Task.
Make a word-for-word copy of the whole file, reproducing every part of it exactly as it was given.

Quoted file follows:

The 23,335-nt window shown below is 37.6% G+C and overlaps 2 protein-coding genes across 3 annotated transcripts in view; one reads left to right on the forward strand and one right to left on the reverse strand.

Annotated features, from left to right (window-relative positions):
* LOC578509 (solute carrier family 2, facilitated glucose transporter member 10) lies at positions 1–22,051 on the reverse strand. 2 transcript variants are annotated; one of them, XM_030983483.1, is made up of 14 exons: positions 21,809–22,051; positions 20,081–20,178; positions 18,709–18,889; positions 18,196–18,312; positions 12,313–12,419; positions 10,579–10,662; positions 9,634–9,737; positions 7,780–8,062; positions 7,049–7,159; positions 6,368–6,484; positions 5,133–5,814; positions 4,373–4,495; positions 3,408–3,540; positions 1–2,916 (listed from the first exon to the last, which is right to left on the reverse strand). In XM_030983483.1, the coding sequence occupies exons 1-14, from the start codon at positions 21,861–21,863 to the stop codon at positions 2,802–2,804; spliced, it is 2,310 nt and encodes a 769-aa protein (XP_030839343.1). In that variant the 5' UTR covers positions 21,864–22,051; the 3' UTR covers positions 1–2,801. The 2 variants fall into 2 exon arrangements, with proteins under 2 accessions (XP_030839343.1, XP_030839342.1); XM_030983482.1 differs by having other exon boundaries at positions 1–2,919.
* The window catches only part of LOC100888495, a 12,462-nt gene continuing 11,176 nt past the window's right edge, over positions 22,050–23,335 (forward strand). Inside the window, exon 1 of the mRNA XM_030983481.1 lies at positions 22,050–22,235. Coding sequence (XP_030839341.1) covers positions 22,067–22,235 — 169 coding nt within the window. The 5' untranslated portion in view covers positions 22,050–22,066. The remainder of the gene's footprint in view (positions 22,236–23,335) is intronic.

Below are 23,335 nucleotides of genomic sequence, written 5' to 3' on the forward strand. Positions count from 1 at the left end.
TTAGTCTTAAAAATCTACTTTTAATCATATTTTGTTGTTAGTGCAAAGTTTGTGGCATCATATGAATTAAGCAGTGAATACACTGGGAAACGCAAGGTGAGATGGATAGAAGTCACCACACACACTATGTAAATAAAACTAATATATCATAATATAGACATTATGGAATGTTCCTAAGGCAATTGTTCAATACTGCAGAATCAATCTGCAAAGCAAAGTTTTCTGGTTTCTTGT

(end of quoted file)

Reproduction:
The 23,335-nt window shown below is 37.6% G+C and overlaps 2 protein-coding genes across 3 annotated transcripts in view; one reads left to right on the forward strand and one right to left on the reverse strand.

Annotated features, from left to right (window-relative positions):
* LOC578509 (solute carrier family 2, facilitated glucose transporter member 10) lies at positions 1–22,051 on the reverse strand. 2 transcript variants are annotated; one of them, XM_030983483.1, is made up of 14 exons: positions 21,809–22,051; positions 20,081–20,178; positions 18,709–18,889; positions 18,196–18,312; positions 12,313–12,419; positions 10,579–10,662; positions 9,634–9,737; positions 7,780–8,062; positions 7,049–7,159; positions 6,368–6,484; positions 5,133–5,814; positions 4,373–4,495; positions 3,408–3,540; positions 1–2,916 (listed from the first exon to the last, which is right to left on the reverse strand). In XM_030983483.1, the coding sequence occupies exons 1-14, from the start codon at positions 21,861–21,863 to the stop codon at positions 2,802–2,804; spliced, it is 2,310 nt and encodes a 769-aa protein (XP_030839343.1). In that variant the 5' UTR covers positions 21,864–22,051; the 3' UTR covers positions 1–2,801. The 2 variants fall into 2 exon arrangements, with proteins under 2 accessions (XP_030839343.1, XP_030839342.1); XM_030983482.1 differs by having other exon boundaries at positions 1–2,919.
* The window catches only part of LOC100888495, a 12,462-nt gene continuing 11,176 nt past the window's right edge, over positions 22,050–23,335 (forward strand). Inside the window, exon 1 of the mRNA XM_030983481.1 lies at positions 22,050–22,235. Coding sequence (XP_030839341.1) covers positions 22,067–22,235 — 169 coding nt within the window. The 5' untranslated portion in view covers positions 22,050–22,066. The remainder of the gene's footprint in view (positions 22,236–23,335) is intronic.

Below are 23,335 nucleotides of genomic sequence, written 5' to 3' on the forward strand. Positions count from 1 at the left end.
TTAGTCTTAAAAATCTACTTTTAATCATATTTTGTTGTTAGTGCAAAGTTTGTGGCATCATATGAATTAAGCAGTGAATACACTGGGAAACGCAAGGTGAGATGGATAGAAGTCACCACACACACTATGTAAATAAAACTAATATATCATAATATAGACATTATGGAATGTTCCTAAGGCAATTGTTCAATACTGCAGAATCAATCTGCAAAGCAAAGTTTTCTGGTTTCTTGT